Sublimely Korean (and Hot, Too)
“This is one of the finest things I ever put in my mouth,” raved a friend I took to Jeon Ju. Of course, he’s a Korean food fanatic, ravenous for anything with garlic and the Korean pickled vegetables called kimchi. What we were eating--fried pork with kimchi--was awfully good by any standard. It was a gorgeous platter of sliced pork (a fatty cut that looks like uncured bacon) mixed with kimchi, onion slivers and sliced zucchini in a sweet red-orange sauce hot with chiles.
It’s not even Jeon Ju’s specialty. The strong suit here is rice dishes (dor sot), which come in black stone pots so hot the rice at the bottom and on the sides becomes crusty. In fact, they’re so hot that after spooning out the contents, the waitress may pour in water, which will bubble furiously, making a sort of bland soup you’re supposed to try after the other dishes.
Young-yang dor sot, a health-food lover’s dream, combines rice with barley, green peas, various beans, carrots, corn kernels, shiitake mushrooms and jujubes (red dates), all topped off with shredded ginseng. You mix the contents and divide it into individual bowls. If you resist adding soy sauce, you will experience the subtle, natural flavors of the grains, beans and vegetables. Jeon Ju dor sot, the house stone pot rice, is similar but has fewer ingredients.
One of Jeon Ju’s special dishes is kalbi (beef ribs) over steamed rice. This isn’t barbecued ribs on a mound of plain rice--it’s a potful of rice mixed with bits of meat, sweet potato shreds, crisp seaweed strands, bean sprouts, kimchi, spinach and a fried egg.
Bibim bap is a standard dish in Korean restaurants, but if I were to order just one dish here, this would be it. It’s soybean sprouts, red lettuce, kimchi, dried seaweed and a fried egg, to which you add warm rice and hot sweet-bean paste. You stir it up with a big spoon, making a marvelous blend of flavors, textures and colors. The rice is sticky, the fresh soybeans attached to the sprouts are crunchy, the kimchi is tangy, and the bean paste is spicy and sweet.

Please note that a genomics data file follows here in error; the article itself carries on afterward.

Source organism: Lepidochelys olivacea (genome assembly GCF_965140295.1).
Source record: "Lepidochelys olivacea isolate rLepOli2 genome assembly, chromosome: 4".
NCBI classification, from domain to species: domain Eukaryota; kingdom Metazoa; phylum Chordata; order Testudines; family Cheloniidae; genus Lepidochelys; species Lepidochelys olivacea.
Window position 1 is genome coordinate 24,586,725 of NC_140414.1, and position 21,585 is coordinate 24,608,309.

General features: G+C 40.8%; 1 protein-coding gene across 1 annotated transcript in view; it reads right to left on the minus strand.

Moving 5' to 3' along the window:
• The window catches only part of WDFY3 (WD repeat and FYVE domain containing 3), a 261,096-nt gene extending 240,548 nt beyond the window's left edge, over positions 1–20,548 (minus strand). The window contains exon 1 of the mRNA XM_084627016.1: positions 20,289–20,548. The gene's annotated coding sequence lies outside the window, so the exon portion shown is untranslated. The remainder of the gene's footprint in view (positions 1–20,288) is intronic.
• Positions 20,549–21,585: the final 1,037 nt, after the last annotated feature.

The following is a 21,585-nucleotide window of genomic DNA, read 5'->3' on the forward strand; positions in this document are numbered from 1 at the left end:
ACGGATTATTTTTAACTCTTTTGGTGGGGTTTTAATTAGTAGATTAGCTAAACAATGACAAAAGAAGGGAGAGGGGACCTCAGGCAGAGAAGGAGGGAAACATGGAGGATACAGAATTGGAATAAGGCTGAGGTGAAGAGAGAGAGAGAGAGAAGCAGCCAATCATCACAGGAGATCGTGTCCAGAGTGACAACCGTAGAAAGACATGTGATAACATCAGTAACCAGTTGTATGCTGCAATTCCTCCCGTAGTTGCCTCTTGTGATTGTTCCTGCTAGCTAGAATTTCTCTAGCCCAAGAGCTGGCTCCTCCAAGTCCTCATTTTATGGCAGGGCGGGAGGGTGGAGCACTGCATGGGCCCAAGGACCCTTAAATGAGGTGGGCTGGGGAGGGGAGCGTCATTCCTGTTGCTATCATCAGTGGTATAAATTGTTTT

You also stir a bowl of rice into tuk man doo, a soup made with flat, thin rice cakes, meat-stuffed dumplings, seaweed slivers and a few pieces of beef. When you add the rice, it soaks up the broth, and you wind up with a very hearty, starchy dish.
There are soups that don’t involve rice. Noodles in cold soybean soup is exactly what it says--fine noodles stirred into a thin bean puree chilled with ice cubes. Kimchi soup is a wonderful broth containing nappa cabbage kimchi, a few slices of chewy beef and lots of tofu.
One of the pleasures of eating at a Korean restaurant is checking out the side dishes that come with the meal. Because it’s summer, you start with chilled corn-barley tea. Then the waitress brings several varieties of kimchi and other nibbles that change from day to day.
Once, we got strips of a chewy root seasoned with sugar and the brightest imaginable ground red pepper. That was outstanding, but I also liked deep-fried tofu slices with soy sauce, sesame oil, sesame seeds, green onions and red chiles. The sauce did wonders for the bland tofu.
Red lettuce is usually sprinkled with a sweet dressing, and one day I was surprised by cabbage kimchi that was very sweet as well as peppery. Seaweed soup may appear, as well as a bowl of raw green chiles and long beans for dipping in a highly seasoned bean paste. And there is often a cut-up golden pancake that contains green onions (the waitress jokingly calls it “Korean pizza”).
Most main dishes are also accompanied by rice mixed with green peas. This is not served in a bowl as in most Korean restaurants, but in a hot black stone pot.
Jeon Ju is a small, neat place in a corner mall on Olympic Boulevard, a block west of Vermont Avenue. It’s sparely but nicely decorated with panels of Korean writings, a few straw farm implements and one wall that resembles a rice paper screen. A mirror at the back makes it seem larger.
The menu cards on each table list slightly more than 20 dishes, including broiled fish, which goes well with the spicier foods, and such intriguing things as raw crab with rice, a crab casserole and a spicy eel casserole. Oh, yes--the ubiquitous Korean barbecued beef dish, bulkogi, is available if you insist. But it will be cooked in the kitchen, not at the table.
Jeon Ju, 2716 W. Olympic Blvd., Los Angeles, (213) 386-5678. Open daily, 10 a.m. to 10 p.m. Takes major credit cards. No alcohol. Park in the mall lot or on the street. Dinner for two, food only, $14 to $26.
What to get: Kalbi over steamed rice, grains over steamed rice, bibim bap, fried pork with kimchi, kimchi soup.